Polo shirt in three-ply cotton in malt

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Buying

£220.00 — ex VAT

Polo shirt, hand-framed with super-fine cotton in the south-west of the British Isles, and a couple of horn buttons from the Midlands.

Sizing

The polo shirt fits true to size, and thus the handsome young mannequin — the most standard 38 in all the world — is wearing S.

XS S M L XL
To fit chest 36 38 40 42 44
Pit-to-pit 20 21 22 23 24
Back length 27 27¼ 27½ 27¾ 28
Sleeve from centre-back 17½ 18 18½ 19 19½

Caring

The polo here is machine-washable. You read that right. Wash it on a knitwear cycle or at a low temperature, and it will come out the same as it went in. However, let's not forget that washing by hand is always preferable, for this as any garment, since it will preserve the many qualities of the yarn for the very longest time.

The polo shirt is made with soft cotton yarn. It is three-ply, mainly, so light enough to be worn under a jacket, but of sufficient substance to be worn with nowt else. It is hand-framed — i.e. made by a single skilled knitter on a hand-operated contraption, which is how things should be but very seldom are.
The polo has in-set sleeves, but with the shoulder seam pushed forward for a smoother line. This is a tell-tale sign of fully-fashioned knitwear, which is an approach to knitting wherein each piece of the garment is individually shaped and engineered — tailored, almost — for the best shape and fit.
The sleeves of the polo shirt are noticeably thinner than the body. They are two-ply vs. three. This frees up space for layering the polo with, say, a smart jacket the top. With the very same rationale, the sleeves are also a flat plain-stitch, as opposed to the more textured and chunky tuck-stitch employed elsewhere.
All these parts and panels, all these different weights and textures — it's a good job the knitters responsible are world-leading in hand-linking. Just imagine: every minuscule loop of yarn looped with hand and knitting needle onto the next, to piece the whole thing together. Skilful and strenuous stuff.
The yarn is cotton, but cotton of unchartered softness. Superlatives besides soft are second-best, but spongey is another good one. It makes for a polo that has a warmth to it, so that it feels comforting on cooler days, but is also light and springy enough to have its uses through summer, too.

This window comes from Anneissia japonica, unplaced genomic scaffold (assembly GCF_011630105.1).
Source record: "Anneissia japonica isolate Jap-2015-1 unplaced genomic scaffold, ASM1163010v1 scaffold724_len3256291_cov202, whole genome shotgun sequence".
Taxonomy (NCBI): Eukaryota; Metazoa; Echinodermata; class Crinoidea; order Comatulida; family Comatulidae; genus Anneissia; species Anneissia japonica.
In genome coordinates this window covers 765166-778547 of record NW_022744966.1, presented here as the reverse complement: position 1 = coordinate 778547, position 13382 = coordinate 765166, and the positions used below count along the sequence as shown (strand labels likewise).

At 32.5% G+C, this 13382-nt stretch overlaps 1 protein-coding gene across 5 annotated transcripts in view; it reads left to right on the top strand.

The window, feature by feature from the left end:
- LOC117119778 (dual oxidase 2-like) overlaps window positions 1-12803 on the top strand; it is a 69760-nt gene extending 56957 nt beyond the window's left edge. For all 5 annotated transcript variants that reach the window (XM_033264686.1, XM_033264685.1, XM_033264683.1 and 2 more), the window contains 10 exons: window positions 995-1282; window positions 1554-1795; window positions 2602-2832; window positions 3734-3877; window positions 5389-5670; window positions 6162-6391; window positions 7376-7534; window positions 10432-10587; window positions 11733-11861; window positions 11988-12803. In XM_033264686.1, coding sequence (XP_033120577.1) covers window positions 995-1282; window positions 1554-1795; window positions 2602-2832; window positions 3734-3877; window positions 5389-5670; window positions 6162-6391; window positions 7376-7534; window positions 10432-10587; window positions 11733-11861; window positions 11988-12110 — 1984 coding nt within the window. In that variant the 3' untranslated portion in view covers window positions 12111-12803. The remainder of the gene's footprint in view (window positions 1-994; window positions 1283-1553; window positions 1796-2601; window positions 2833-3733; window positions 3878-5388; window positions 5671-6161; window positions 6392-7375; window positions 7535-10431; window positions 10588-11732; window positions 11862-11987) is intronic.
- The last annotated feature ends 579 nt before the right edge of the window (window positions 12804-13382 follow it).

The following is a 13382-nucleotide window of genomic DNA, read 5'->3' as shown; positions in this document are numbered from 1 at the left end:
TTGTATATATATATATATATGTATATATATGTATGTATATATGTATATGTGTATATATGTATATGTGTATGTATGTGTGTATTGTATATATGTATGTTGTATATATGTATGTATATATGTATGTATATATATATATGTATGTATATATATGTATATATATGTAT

The polo has a placket of two horn buttons, which are small of size, tortoiseshell of shading, and matte of finish. Because each button is a thing of nature — rather than an ersatz replica — they are all unique, differing to lesser and greater degrees from one to the next in colour and shade and markings and so on.
There are two shades of yarn at play here — two naturals of middling order. They mingle in the plain-stitch sleeves, and the tuck-stitch of the front and back. The latter is of course the main event. It is a dense stitch, but also springy and breathable. And just look: marvellously textured is the tuck.

As worn

Him, here, is 6'1", a hair above 11 stone, and as standard a 38 chest as you could hope to meet. He's wearing a size S in the polo, which seems to fit him about right.
Same gent, same polo, but a different colour.

Makers of

The garment is hand-framed by a knitwear maker founded 100 years ago. They work with small, hand-operated machines overseen by one person, rather than automated machines, making them one of the last makers still to do so in Britain. It is slow going, but the results always bear out the work put in.
The horn buttons were cut, shaped, and polished by the last such factory in Britain (now defunct). It was part of a tradition in the Midlands first linked to the meat industry of the 18th century. "It is no easy task," said William Hutton in 1780, "to enumerate the infinite diversity of buttons made in Birmingham."